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Twisting the Market

Article by David Malpass August 20, 2012 //   9 minute read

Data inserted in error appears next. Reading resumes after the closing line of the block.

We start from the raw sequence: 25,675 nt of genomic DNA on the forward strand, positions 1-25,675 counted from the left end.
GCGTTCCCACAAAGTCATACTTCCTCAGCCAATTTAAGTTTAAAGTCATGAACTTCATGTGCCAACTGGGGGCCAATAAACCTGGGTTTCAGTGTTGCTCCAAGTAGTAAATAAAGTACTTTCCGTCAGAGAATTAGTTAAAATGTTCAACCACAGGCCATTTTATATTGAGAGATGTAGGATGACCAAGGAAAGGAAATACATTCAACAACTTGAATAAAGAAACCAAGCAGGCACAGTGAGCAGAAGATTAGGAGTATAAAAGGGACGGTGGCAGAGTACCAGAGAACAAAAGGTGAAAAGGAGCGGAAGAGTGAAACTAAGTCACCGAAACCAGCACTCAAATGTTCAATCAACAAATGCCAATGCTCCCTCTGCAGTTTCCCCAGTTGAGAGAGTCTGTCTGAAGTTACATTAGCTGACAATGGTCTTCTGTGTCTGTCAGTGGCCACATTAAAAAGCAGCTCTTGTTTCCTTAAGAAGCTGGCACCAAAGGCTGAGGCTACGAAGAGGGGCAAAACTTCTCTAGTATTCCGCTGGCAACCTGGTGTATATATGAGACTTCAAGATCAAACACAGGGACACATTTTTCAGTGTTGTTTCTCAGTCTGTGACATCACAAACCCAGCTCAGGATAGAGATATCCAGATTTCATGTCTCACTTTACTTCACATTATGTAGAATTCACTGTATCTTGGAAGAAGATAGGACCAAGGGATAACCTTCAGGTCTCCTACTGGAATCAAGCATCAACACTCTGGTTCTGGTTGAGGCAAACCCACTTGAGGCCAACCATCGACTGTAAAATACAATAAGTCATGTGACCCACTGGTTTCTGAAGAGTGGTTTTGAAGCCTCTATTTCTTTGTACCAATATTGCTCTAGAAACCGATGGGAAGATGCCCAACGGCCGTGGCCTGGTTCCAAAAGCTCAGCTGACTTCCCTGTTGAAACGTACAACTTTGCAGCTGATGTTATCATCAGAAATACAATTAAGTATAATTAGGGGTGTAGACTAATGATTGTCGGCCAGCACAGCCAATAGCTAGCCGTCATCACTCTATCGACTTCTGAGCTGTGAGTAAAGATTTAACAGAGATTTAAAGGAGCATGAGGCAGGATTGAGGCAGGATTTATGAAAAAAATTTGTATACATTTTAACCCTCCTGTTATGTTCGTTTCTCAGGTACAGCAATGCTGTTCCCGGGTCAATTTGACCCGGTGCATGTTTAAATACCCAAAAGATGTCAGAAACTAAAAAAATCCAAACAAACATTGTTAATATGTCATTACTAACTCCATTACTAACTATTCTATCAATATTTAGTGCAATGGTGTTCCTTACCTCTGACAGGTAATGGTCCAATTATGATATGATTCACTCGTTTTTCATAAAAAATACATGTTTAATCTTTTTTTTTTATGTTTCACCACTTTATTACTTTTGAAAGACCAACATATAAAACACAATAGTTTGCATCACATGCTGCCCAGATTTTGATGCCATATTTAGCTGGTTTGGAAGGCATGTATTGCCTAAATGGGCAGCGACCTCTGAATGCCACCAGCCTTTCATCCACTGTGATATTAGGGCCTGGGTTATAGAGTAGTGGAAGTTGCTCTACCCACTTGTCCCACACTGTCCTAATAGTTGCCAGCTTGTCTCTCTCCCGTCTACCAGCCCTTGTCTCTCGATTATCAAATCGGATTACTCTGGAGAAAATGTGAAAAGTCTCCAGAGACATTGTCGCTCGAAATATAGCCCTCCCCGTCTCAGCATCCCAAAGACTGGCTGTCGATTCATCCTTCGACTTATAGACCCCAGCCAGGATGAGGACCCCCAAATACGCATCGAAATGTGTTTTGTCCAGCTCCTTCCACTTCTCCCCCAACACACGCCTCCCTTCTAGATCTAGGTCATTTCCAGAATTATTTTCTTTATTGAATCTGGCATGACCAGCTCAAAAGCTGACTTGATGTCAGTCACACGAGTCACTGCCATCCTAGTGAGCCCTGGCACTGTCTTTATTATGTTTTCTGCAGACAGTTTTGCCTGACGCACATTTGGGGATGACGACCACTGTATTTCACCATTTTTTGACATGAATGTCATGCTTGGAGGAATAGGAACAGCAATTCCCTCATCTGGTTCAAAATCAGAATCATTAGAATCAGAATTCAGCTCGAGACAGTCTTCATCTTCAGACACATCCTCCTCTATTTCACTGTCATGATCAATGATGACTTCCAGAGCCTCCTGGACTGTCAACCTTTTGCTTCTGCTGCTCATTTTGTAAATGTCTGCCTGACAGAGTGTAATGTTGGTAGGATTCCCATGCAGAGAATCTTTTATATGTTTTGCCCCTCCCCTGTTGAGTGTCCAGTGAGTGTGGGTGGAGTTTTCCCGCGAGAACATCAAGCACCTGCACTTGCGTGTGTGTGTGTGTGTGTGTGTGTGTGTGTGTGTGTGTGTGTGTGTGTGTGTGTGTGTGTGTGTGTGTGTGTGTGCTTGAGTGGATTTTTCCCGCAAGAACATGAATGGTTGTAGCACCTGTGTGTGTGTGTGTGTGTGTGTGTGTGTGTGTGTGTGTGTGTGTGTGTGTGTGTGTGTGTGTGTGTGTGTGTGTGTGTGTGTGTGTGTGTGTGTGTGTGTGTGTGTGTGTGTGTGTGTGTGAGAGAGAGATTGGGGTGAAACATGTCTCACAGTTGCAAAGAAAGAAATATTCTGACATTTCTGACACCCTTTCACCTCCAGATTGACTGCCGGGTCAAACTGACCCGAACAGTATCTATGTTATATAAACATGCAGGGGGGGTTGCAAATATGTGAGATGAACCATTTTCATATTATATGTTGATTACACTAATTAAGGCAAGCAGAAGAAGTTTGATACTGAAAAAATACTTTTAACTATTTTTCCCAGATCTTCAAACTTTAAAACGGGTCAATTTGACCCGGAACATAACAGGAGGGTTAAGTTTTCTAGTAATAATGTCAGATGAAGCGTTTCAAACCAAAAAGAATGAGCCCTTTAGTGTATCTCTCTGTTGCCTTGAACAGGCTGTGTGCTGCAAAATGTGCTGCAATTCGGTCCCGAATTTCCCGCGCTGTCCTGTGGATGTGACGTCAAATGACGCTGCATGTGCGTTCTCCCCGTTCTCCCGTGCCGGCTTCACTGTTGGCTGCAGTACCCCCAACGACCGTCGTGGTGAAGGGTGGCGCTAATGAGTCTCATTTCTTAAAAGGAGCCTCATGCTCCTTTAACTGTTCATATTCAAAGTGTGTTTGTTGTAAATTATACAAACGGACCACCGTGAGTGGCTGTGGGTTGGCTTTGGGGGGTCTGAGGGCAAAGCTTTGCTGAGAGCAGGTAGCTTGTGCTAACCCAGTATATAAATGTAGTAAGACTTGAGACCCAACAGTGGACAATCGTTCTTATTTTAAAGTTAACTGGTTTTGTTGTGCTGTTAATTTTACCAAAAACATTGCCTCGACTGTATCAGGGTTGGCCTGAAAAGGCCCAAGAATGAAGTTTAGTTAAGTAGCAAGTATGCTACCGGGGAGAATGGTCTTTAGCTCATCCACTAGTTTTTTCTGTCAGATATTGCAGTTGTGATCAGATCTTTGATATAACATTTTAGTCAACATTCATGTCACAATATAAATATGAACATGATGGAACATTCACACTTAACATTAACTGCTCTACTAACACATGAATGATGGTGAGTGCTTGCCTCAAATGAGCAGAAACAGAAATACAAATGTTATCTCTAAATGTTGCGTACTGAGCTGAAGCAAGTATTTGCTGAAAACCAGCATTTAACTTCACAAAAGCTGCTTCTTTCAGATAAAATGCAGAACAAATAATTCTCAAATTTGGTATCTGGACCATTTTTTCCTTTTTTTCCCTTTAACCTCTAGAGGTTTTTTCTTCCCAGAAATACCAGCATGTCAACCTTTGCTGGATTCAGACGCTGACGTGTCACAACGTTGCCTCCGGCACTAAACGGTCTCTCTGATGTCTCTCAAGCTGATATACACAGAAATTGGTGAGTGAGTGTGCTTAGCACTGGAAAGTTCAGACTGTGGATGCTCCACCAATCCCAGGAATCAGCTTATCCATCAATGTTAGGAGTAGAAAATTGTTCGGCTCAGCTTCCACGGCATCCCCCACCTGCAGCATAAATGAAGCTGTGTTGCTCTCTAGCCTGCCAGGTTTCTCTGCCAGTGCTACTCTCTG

The Federal Reserve’s August 1 statement gave strong hints that the Fed will launch another round of bond purchases (QE3) in September unless the economy picks up. While the August 3 employment report showed an improvement, job growth is still slow, and the unemployment rate in July rose to 8.3%. Since the Fed has a “full employment” mandate, Fed Chairman Ben Bernanke may decide to go forward with more large-scale asset purchases (Treasury bonds or government-guaranteed mortgage bonds). In addition to QE3, we think the Fed has other technical steps it might consider, including tinkering with the 0.25% interest rate it pays banks for excess reserves. However, none of these steps would be powerful. Instead, the economic and market outlook will be increasingly dominated by November’s election and the tax increases scheduled for year-end. The Fed funds rate has been near zero for almost four years, unique in history. At the same time, the Fed has expanded its balance sheet by $2 trillion (to $2.9 trillion from $900 billion) through large-scale asset purchases during QE1 and QE2. It has also lengthened the duration of its assets during Operation Twist as it worked to push interest rates down toward zero for longer maturities. Real GDP has slowed year by year, to 1.75% so far in 2012 from 1.8% in 2011 and 2.4% in 2010. As the Fed “twists” (by selling Treasury bills and buying Treasury bonds), the buyback of longer-term Treasury bonds has pushed the effective maturity of Treasury’s marketable national debt down to 47 months. The Fed finances most of its long-term assets with $1.6 trillion of overnight funding from commercial banks while maintaining only $55 billion of equity capital. In effect, the Fed is operating as a giant, heavily leveraged speculator, borrowing short and lending long while ignoring the conflict of interest this creates when it sets interest rates. Treasury announced on August 1 that it is developing a floating rate note program. If Treasury increases its reliance on short-term funding, it further reduces the effective maturity of the national debt. A third round of Fed quantitative easing would do the same. This will add to the fiscal deficit when interest rates eventually rise back toward normal. Recent FOMC statements have projected very low rates for a long time: “The Committee currently anticipates that economic conditions… are likely to warrant exceptionally low levels for the federal funds rate at least through late 2014.” There’s speculation the Fed may extend this date into 2015 at its September 13 meeting, suggesting a highly distortive zero-rate era lasting over six years. In a recent congressional Q&A, Chairman Bernanke went even further. Discussing eventual rate hikes, he said: “It will be a similar pattern to what we’ve seen in previous episodes where the Fed cut rates, provided support for the recovery, and when the recovery reached a point of takeoff where it could support itself on its own, then the Fed pulled back, took away the punch bowl.” This shifts the Fed’s view toward an even longer period of market distortion than the 2014 date. The previous interest rate cycle saw a 4.75 percentage point cut in the Fed funds rate from December 2000 to December 2001 followed by “measured” or limited 0.25 percentage point rate hikes every six weeks in 2004-2006 (about 2 percentage points per year). In that episode the Fed didn’t take the punch bowl away fast enough. This contributed materially to the 2008 financial crisis, and it is worrisome that the Fed is basically saying it intends to repeat that same pattern. The longer the current monetary policy persists, the more the risk of unintended consequences and the greater the difficulty unwinding the distortions. Massive Monetary Policy Distortions The net result of current policy has been a massive and growing distortion of credit markets. The distortion is causing a weak and artificial environment and a progressive breakdown in the functioning of important financial markets. The value of loans outstanding in the interbank market has fallen to $10 billion from an $80 billion level prior to the 2008 crisis. Similarly, the value of loans outstanding in the Fed funds market (in which banks lend to each other with the Fed as counter-party) has fallen to $100 billion from a $400 billion level prior to the 2008 crisis. Once viewed as critical to efficient capital allocation, these markets will take time to rebuild when interest rates normalize. With the Fed a heavy buyer of longer-maturity Treasuries, the yield on a 5-year Treasury fell to 0.54% on July 24. Except in the highly-distortive monetary policy of the 1970s and the bubble policy of 2002-2005, the 5-year yield has generally tracked or exceeded nominal GDP growth, which is now running at 3.9%. The logic behind this is that a system of market-based capital allocation will tend to pay investors at or above the nominal growth rate. The large gap gives a measure of the credit market distortion. The Fed’s excess short-term liquidity stance is spilling to markets around the world, distorting them and exacerbating problems. Japan’s two-year yield is down to 9 basis points (U.S. at 0.23%.) In Europe, many interest rates are now negative, causing a new level of pain for savers. Switzerland’s two-year yield has fallen to a negative 42 basis points. On July 18, Germany auctioned 4 billion Euros in two-year zero-coupon bonds at a price of 100.106, meaning the investor pays over 100 Euros now and in two years gets back 100 Euros for a negative annual yield of 6 basis points. The Bank of New York said recently that it was considering imposing a fee on bank deposits in Europe. Due to the credit market extremes, the U.S. Treasury is exploring options for handling a negative yield in our auction system (meaning charging savers). Treasury currently sells bills at a “discount from par” and sells longer maturities with a positive coupon that is paid to the bond holder during the life of the bond after which time principal is returned at par. If U.S. yields move negative as Germany’s have, the new system could be thought of as a zero-coupon offering (Germany uses this terminology) or an extension of the T-bill system to allow Treasury to charge a “premium over par” for maturities above one year. The goal would be to allow lenders to pay say $101 today and expect $100 in two years. Treasury’s July 19 auction of 10-year TIPS (inflation-protected Treasury bonds) showed a negative yield of -0.637%, meaning the federal government is borrowing money at an annual rate of CPI inflation minus 0.6%. As a result, investors are having to lock in 10-year total pre-tax returns that are below CPI inflation, evidence of a massive market distortion. Growth Impact Five-year TIPS yields generally reflect the economy’s real growth prospects, yet they are now offering negative 1.25% per year real returns, a sign of either a massive monetary distortion or a very bad economic outlook. The latest GDP data show the massive shift in income underway in the economy toward government payments and corporate profits, and away from small businesses, sole proprietors, and dividends and interest earnings. In sum, the U.S. zero-rate policy and asset purchases are contractionary. By under-pricing credit, it has to be rationed — in effect, the regulators overseeing the banking industry impose a quota (financial repression) by assigning different capitalization requirements for different types of lending. As low rates are pushed out along the yield curve, capital is increasingly misallocated toward government and big corporations. This will show up in slower growth and less economic dynamism in coming years.